buying a car

What are your finance options when purchasing a car?

Buy a car and you won’t need to save a lot of money beforehand. This is because there are various finance options available if you don’t want to pay for a set of wheels outright, no matter if you want to purchase a brand-new vehicle or a used car — as Audi dealer Vindis outlines in the following guide…

What are my options when buying a new car?

1. Hire purchase (HP)

One of the simplest methods of finance available to you when purchasing a new car is hire purchase — or HP for short. Sixteen per cent of those involved in a WhatCar? survey admitted they favoured this type of car finance.

A deposit needs to be paid when taking out a HP agreement. This is often 10 per cent of the total value of the car at the time of the purchase. From there, you repay the remaining balance in monthly installments, plus interest, throughout the rest of the loan period.

Pay the loan in its entirely and the vehicle will become yours to own outright. Up until then, you won’t need to be concerned about any excess mileage charges and there’s no reconditioning costs to worry about either.

There’s a few consumer rights to note when it comes to HP agreements too. You may be able to return the vehicle once you’ve paid half the cost of the vehicle and not be required to make any more payments, for instance, while your lender will not be in a position to repossess your car without a court order after you’ve paid a third of the entire amount that you owe.

Be aware though that the car will not be in your ownership until the final payment of the loan has gone through. Miss a payment or a collection of them and you could well be at risk of losing the car. Likewise, you won’t have a legal right to sell the car until all payments have been made.

2. Personal Contract Purchase (PCP)

You may recognise there are a few similarities between personal contract agreements — otherwise referred to as PCP agreements — and HP agreements. Ranked as the second most popular finance option when buying a new car according to the aforementioned WhatCar? poll, with 25 per cent of those involved in the poll saying they favour this technique, you again pay a deposit, which is often ten per cent of the vehicle’s overall value too, before paying a series of monthly installments.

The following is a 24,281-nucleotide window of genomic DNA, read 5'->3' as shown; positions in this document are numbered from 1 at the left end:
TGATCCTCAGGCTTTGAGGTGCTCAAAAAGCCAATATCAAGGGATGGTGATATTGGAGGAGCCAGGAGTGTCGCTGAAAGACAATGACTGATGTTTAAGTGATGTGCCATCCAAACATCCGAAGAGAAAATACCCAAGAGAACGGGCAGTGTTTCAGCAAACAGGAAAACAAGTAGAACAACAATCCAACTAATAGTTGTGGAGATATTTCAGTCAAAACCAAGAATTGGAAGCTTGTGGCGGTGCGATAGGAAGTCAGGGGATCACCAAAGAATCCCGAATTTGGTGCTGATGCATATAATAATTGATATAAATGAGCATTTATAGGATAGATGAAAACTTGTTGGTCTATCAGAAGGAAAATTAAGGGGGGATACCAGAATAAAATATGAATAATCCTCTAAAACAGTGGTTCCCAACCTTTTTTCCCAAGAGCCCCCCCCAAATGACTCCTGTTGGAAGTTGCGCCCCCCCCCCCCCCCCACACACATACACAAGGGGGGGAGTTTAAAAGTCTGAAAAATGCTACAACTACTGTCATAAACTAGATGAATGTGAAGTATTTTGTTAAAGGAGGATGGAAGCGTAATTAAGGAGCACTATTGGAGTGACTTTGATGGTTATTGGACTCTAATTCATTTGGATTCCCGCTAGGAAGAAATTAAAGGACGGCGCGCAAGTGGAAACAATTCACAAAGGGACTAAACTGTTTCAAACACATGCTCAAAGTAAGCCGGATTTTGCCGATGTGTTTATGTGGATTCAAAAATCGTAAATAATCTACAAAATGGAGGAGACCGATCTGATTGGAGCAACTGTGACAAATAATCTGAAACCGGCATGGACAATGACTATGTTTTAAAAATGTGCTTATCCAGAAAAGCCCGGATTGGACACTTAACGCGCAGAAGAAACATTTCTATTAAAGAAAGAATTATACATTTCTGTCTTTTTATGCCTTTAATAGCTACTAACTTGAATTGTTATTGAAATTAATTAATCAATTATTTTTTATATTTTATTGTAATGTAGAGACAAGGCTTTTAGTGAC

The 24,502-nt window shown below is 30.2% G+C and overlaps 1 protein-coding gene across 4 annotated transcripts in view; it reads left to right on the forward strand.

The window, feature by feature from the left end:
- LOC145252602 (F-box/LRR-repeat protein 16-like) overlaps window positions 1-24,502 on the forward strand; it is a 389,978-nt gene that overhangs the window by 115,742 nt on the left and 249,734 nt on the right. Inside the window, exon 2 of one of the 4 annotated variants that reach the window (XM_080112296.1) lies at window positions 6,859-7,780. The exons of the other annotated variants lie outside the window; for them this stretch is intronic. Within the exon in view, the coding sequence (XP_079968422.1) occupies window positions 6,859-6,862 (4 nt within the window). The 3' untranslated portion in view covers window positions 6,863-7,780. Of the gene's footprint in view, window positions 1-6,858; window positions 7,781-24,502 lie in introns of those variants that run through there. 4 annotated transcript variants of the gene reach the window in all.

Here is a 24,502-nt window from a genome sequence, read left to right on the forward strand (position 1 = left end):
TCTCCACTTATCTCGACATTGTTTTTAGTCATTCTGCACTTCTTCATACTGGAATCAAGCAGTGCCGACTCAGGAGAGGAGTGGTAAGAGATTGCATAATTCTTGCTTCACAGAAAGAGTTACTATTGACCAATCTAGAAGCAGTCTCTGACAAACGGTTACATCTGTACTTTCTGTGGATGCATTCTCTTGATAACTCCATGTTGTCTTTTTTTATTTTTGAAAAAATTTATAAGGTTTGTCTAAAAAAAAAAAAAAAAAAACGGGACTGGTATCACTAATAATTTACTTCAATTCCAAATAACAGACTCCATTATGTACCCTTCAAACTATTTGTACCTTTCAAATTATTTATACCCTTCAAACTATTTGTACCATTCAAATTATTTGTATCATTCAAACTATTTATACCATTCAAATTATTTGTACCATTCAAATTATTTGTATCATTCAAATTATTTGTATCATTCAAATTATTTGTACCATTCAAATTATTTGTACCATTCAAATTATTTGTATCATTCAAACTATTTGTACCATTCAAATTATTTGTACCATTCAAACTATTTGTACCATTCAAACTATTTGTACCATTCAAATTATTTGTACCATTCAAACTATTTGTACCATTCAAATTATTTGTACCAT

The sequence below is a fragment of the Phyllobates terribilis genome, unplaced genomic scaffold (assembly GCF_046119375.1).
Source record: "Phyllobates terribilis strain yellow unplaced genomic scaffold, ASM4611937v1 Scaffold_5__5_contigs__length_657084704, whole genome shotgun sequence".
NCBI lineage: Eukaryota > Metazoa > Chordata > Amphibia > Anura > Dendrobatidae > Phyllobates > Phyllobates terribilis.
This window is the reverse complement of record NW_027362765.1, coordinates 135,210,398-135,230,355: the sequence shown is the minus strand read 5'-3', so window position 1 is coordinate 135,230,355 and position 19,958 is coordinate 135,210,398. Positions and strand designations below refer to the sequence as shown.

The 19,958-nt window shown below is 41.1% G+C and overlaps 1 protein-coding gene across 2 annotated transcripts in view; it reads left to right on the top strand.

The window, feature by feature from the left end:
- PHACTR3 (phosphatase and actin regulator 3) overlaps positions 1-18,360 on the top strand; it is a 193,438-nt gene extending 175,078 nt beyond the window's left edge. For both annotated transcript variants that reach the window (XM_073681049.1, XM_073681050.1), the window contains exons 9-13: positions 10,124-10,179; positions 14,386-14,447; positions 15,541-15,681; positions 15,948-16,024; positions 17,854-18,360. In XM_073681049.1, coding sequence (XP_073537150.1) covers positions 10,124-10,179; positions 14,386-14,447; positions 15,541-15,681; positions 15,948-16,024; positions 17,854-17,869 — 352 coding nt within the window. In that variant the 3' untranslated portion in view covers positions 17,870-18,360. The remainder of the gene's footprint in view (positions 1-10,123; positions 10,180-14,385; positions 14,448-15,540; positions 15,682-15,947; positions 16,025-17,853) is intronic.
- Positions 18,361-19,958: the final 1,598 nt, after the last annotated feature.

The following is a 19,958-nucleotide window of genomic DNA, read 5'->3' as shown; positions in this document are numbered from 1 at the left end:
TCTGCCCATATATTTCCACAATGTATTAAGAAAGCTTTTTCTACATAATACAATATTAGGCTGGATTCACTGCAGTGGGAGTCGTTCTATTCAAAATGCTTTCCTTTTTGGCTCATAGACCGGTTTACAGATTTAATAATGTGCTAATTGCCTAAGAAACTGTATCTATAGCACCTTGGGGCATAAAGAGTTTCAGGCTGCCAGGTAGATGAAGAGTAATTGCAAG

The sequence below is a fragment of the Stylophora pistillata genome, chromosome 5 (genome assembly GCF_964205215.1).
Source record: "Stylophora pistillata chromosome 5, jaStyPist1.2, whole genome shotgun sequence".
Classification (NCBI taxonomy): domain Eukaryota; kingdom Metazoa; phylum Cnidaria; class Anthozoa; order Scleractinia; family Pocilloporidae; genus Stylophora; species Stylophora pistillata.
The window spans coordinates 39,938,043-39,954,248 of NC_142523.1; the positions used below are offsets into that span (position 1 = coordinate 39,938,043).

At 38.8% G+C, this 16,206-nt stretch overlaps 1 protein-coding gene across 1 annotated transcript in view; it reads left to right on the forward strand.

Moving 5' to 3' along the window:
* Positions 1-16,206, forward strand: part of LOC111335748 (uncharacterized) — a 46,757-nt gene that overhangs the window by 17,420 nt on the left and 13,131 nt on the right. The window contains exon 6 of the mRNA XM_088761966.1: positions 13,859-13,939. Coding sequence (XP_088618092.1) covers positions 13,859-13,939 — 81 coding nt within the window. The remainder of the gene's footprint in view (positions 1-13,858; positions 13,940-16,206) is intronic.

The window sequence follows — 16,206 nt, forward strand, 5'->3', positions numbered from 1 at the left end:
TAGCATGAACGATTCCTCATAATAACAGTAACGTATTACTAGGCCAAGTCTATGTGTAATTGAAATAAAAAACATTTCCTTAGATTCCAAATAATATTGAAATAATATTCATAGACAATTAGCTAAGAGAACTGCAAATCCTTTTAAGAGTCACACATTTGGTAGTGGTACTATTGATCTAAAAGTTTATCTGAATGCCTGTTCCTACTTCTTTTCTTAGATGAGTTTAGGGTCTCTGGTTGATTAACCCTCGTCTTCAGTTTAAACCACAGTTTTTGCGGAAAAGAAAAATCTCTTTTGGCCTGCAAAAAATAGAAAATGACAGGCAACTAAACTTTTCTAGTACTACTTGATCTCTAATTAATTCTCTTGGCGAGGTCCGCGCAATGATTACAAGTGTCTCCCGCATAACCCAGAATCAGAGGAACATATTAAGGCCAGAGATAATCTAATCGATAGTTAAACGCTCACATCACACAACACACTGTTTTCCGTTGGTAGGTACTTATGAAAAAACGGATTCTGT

These monthly installments will be going towards the depreciation in the car’s value throughout the contract period this time, however, and not the whole value like with HP agreements. Once you reach the end of the contract term, you’ll be presented with three options with what you want to do next:

  1. Return the vehicle to its supplier — this won’t cost you anything unless you’ve exceeded your agreed mileage or fail to return the car in a good condition.
  2. Take full ownership of the vehicle — though for this option, you will be required to make a final ‘balloon’ payment. This amount will be the car’s guaranteed future value, or GFV for short.
  3. Trade the vehicle in and use any GFV equity as a deposit towards getting your hands on a new set of wheels.

With the GFV, you’re effectively repaying the difference between what the vehicle is worth at the moment you pick it up brand-new at a dealership and the amount that it’ll be worth at the end of a contract, in addition to the cost of interest. Take note too that the GFV will be agreed before a PCP contract begins, though so too will a mileage allowance — and any excess mileage charges will apply if you go over this limit.

There are a few more points to make a note of ahead of taking out a PCP too. You will be unable to sell the vehicle during the contract period of the PCP agreement, as you won’t own the car during this term, while some PCP contract providers will have a limit on the number of days that a vehicle can be out of the country — something that’s certainly worth thinking about if you drive abroad at least from time to time.